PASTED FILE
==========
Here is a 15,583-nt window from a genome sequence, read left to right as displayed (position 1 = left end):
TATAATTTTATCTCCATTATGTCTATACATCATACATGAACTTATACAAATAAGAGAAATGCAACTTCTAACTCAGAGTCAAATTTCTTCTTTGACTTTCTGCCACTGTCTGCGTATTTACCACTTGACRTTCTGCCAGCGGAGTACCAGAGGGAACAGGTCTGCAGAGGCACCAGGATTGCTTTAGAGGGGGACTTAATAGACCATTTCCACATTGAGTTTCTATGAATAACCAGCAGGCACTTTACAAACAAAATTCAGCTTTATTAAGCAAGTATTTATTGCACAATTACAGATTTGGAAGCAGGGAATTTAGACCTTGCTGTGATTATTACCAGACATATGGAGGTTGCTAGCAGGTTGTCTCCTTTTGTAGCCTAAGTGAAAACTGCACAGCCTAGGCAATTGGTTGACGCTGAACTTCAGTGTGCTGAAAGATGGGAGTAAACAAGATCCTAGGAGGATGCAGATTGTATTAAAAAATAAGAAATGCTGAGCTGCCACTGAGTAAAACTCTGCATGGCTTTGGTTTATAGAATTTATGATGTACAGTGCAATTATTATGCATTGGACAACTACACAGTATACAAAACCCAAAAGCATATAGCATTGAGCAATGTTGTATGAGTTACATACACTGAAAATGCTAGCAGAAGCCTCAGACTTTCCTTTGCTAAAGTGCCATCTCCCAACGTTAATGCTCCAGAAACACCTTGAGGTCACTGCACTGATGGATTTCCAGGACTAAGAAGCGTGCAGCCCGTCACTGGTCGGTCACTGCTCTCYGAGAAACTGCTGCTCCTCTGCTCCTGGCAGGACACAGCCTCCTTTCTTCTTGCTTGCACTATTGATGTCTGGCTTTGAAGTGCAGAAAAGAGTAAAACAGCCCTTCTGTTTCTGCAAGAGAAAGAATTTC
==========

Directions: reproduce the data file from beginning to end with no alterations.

Here is a 15,583-nt window from a genome sequence, read left to right as displayed (position 1 = left end):
TATAATTTTATCTCCATTATGTCTATACATCATACATGAACTTATACAAATAAGAGAAATGCAACTTCTAACTCAGAGTCAAATTTCTTCTTTGACTTTCTGCCACTGTCTGCGTATTTACCACTTGACRTTCTGCCAGCGGAGTACCAGAGGGAACAGGTCTGCAGAGGCACCAGGATTGCTTTAGAGGGGGACTTAATAGACCATTTCCACATTGAGTTTCTATGAATAACCAGCAGGCACTTTACAAACAAAATTCAGCTTTATTAAGCAAGTATTTATTGCACAATTACAGATTTGGAAGCAGGGAATTTAGACCTTGCTGTGATTATTACCAGACATATGGAGGTTGCTAGCAGGTTGTCTCCTTTTGTAGCCTAAGTGAAAACTGCACAGCCTAGGCAATTGGTTGACGCTGAACTTCAGTGTGCTGAAAGATGGGAGTAAACAAGATCCTAGGAGGATGCAGATTGTATTAAAAAATAAGAAATGCTGAGCTGCCACTGAGTAAAACTCTGCATGGCTTTGGTTTATAGAATTTATGATGTACAGTGCAATTATTATGCATTGGACAACTACACAGTATACAAAACCCAAAAGCATATAGCATTGAGCAATGTTGTATGAGTTACATACACTGAAAATGCTAGCAGAAGCCTCAGACTTTCCTTTGCTAAAGTGCCATCTCCCAACGTTAATGCTCCAGAAACACCTTGAGGTCACTGCACTGATGGATTTCCAGGACTAAGAAGCGTGCAGCCCGTCACTGGTCGGTCACTGCTCTCYGAGAAACTGCTGCTCCTCTGCTCCTGGCAGGACACAGCCTCCTTTCTTCTTGCTTGCACTATTGATGTCTGGCTTTGAAGTGCAGAAAAGAGTAAAACAGCCCTTCTGTTTCTGCAAGAGAAAGAATTTC